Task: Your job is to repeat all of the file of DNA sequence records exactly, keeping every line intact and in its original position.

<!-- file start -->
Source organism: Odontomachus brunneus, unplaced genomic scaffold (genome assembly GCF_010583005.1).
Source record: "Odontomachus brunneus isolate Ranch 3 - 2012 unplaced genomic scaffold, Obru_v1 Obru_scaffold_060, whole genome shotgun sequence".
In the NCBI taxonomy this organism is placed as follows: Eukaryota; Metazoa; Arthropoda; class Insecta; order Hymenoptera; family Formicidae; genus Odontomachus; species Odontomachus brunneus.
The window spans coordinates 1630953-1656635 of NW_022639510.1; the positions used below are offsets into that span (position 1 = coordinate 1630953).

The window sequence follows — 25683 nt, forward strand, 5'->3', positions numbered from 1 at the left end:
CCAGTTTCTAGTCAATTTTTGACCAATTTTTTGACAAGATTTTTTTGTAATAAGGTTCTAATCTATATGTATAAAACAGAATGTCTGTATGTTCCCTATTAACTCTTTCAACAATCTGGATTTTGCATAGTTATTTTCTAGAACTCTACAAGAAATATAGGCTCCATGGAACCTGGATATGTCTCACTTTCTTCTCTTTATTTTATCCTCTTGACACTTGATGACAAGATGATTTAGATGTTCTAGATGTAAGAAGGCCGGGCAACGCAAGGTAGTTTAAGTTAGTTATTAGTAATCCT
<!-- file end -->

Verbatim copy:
Source organism: Odontomachus brunneus, unplaced genomic scaffold (genome assembly GCF_010583005.1).
Source record: "Odontomachus brunneus isolate Ranch 3 - 2012 unplaced genomic scaffold, Obru_v1 Obru_scaffold_060, whole genome shotgun sequence".
In the NCBI taxonomy this organism is placed as follows: Eukaryota; Metazoa; Arthropoda; class Insecta; order Hymenoptera; family Formicidae; genus Odontomachus; species Odontomachus brunneus.
The window spans coordinates 1630953-1656635 of NW_022639510.1; the positions used below are offsets into that span (position 1 = coordinate 1630953).

The window sequence follows — 25683 nt, forward strand, 5'->3', positions numbered from 1 at the left end:
CCAGTTTCTAGTCAATTTTTGACCAATTTTTTGACAAGATTTTTTTGTAATAAGGTTCTAATCTATATGTATAAAACAGAATGTCTGTATGTTCCCTATTAACTCTTTCAACAATCTGGATTTTGCATAGTTATTTTCTAGAACTCTACAAGAAATATAGGCTCCATGGAACCTGGATATGTCTCACTTTCTTCTCTTTATTTTATCCTCTTGACACTTGATGACAAGATGATTTAGATGTTCTAGATGTAAGAAGGCCGGGCAACGCAAGGTAGTTTAAGTTAGTTATTAGTAATCCT